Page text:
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A Feminist Trans Day of Remembrance Reading List

Yesterday was Transgender Day of Remembrance, a day dedicated to honoring of all those killed by transphobic violence around the world.

The day began in Boston in 1999, when friends and chosen family of murdered black trans women Rita Hester and Chanelle Pickett came together to grieve and remember their friends, who had been forgotten by society and the legal system. The day has since spread around the country and the world, an opportunity for trans communities and their allies to “honor the dead and fight like hell for the living.”

Once again, 2017 is the deadliest year on record for trans people in the United States. And as is the case every year, the overwhelming majority of the victims of (recorded) transphobic violence in the U.S. are trans women of color — specifically, black trans women and black transfeminine people. Media attributes these deaths to individual actors — random acts of violence, unsolved murders, unknown motives. But this violence is anything but coincidental. Trans women of color exist at the intersection of multiple social structures that enable violence, including mass incarceration, criminalization, immigration detention, poverty, employment discrimination, and homelessness.

Trans liberation is a feminist issue, and no feminist vision of a better world can succeed without ending transphobic violence. Below are some suggestions for personal essays and analyses to support trans existence and resistance, today and every day.

The TurnUp4TT Collective says that all transphobic violence is state violence.

Maryam asks, what does it mean to be killed by transphobia?  

Venus Selenite says that in a society that devalues trans life, all trans suicides are murders.

Chrys Tran’s thread on whose grief gets prioritized on Trans Day of Remembrance.

Morgan Collado discusses ways to help trans women of color survive.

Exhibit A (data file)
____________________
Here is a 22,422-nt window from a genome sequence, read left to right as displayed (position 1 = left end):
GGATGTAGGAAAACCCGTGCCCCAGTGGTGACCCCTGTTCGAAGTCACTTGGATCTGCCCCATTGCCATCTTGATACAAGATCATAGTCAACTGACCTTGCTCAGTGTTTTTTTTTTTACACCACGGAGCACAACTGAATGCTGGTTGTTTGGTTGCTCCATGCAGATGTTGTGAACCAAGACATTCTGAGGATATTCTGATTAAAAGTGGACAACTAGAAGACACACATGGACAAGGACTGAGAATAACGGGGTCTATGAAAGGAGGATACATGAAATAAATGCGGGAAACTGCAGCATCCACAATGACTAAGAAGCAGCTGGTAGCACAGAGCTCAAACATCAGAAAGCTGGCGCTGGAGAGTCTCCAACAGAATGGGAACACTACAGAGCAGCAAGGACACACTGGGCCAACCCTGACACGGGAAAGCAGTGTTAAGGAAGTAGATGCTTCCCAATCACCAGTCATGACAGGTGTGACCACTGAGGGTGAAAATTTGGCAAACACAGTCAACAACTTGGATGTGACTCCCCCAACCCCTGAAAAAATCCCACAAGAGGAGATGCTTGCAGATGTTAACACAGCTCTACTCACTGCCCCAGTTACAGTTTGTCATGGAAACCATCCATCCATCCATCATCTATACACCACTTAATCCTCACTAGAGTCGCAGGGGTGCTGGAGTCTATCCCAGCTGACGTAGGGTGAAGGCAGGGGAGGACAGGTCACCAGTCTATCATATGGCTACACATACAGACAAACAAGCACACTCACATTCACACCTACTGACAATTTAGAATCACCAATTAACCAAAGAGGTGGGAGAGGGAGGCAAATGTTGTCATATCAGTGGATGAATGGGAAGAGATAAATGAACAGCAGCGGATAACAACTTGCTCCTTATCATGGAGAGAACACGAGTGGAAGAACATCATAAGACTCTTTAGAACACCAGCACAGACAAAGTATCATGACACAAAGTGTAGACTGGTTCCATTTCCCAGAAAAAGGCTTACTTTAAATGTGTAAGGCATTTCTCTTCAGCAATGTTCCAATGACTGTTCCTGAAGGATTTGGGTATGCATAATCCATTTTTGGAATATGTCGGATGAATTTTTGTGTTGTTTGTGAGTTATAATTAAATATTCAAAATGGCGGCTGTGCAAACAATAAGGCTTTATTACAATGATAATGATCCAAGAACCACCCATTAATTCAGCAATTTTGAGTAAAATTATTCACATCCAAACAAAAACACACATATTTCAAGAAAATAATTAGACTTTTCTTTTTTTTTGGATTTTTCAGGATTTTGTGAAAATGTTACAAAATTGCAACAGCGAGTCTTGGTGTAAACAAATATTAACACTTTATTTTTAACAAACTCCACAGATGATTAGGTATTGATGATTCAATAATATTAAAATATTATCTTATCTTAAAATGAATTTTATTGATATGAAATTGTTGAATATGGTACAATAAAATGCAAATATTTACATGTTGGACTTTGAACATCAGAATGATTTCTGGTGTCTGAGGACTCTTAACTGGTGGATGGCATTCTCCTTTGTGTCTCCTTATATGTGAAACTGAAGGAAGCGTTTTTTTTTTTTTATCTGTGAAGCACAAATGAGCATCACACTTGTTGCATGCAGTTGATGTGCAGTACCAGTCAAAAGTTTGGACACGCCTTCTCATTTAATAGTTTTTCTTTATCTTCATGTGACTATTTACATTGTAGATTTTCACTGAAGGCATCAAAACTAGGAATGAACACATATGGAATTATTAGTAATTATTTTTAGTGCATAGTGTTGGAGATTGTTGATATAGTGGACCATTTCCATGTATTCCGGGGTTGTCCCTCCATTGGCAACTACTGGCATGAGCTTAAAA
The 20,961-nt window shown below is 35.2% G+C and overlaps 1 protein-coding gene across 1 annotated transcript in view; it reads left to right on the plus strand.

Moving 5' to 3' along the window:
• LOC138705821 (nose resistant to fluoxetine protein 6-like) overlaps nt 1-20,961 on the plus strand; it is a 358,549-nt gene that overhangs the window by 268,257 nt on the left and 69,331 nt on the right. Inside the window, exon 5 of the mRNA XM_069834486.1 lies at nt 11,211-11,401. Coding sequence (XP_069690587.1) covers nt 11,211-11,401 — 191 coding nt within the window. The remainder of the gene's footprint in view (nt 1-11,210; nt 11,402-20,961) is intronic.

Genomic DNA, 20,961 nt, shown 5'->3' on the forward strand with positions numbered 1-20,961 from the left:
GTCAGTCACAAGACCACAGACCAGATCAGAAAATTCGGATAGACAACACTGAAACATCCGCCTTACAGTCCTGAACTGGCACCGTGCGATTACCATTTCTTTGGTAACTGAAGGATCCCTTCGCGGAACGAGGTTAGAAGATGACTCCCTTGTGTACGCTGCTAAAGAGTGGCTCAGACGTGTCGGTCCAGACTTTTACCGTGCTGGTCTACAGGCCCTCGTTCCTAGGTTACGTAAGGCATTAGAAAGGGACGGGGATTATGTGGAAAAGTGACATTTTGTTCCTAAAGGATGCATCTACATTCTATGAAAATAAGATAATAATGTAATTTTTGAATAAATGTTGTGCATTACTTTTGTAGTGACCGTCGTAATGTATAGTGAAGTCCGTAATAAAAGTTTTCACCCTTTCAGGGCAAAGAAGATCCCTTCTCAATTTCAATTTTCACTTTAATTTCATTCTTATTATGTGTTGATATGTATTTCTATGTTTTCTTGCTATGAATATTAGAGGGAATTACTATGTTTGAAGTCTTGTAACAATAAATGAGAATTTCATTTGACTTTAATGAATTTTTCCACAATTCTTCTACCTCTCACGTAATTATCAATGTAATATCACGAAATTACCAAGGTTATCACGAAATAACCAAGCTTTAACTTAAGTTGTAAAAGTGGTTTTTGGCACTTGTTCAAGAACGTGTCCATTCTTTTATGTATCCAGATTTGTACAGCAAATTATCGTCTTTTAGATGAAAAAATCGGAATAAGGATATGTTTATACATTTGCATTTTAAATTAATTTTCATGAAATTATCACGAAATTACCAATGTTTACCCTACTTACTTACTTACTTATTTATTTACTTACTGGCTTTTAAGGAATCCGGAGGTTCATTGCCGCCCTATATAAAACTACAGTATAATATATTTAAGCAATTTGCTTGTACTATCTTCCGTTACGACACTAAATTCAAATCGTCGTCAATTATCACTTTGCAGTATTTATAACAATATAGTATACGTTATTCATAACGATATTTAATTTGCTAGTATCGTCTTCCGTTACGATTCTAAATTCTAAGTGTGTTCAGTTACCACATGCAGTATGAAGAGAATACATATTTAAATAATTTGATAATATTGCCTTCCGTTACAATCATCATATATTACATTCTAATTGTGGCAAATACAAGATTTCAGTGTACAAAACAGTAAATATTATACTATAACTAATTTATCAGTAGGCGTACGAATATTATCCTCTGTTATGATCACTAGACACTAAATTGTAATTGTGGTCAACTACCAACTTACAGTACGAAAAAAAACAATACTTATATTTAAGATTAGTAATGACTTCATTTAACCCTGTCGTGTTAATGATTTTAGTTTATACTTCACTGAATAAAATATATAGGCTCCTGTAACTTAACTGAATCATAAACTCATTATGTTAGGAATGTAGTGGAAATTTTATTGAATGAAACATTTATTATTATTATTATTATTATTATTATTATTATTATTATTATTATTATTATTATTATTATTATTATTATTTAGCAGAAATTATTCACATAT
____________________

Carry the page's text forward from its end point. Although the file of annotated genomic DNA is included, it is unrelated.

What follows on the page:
Kuchenga says the children are our future.

Jay Wu on fighting sexual violence against trans students.

This image by Amir Khadar & kiki nicole is part of a beautiful annual project by trans and gender non-conforming artists and writers of color. Check out the rest of this year’s creations here. Cazembe Murphy Jackson discusses reproductive justice as trans resilience.

Samantha Allen envisions a political movement to end transphobic violence.

Joshua Jennifer Espinoza’s poetry: “Makeup Ritual” and “Pardon My Gender” and  “I Dream of Horses Eating Cops.”   

Read/listen to xoài phạm and Art Twink’s “Prayer.”

Support and learn about the work of Familia Trans and Queer Liberation, Transgender Justice Project, Free Ky Peterson and the Sylvia Rivera Law Project.

Write a letter to an incarcerated trans person through the Prisoner Correspondance Project or Black and Pink local chapters.  

Header image: Ethan X. Parker (@Ethan Draws Stuff)  

In-text image by Amir Khadar & kiki nicole, as part of an annual project by trans and gender non-conforming artists and writers of color. Check out the rest of this year’s creations here.  

Jess is a first-gen college graduate, LGBTQ person and cat lover living in Boston, MA. At Feministing, Jess writes about the intersection of state and interpersonal violence, LGBTQ communities and radical activism. Jess can usually be found on public transportation or the internet.

Jess is a first-gen college graduate, LGBTQ person and cat lover living in Boston, MA. Jess can usually be found on public transportation or the internet.

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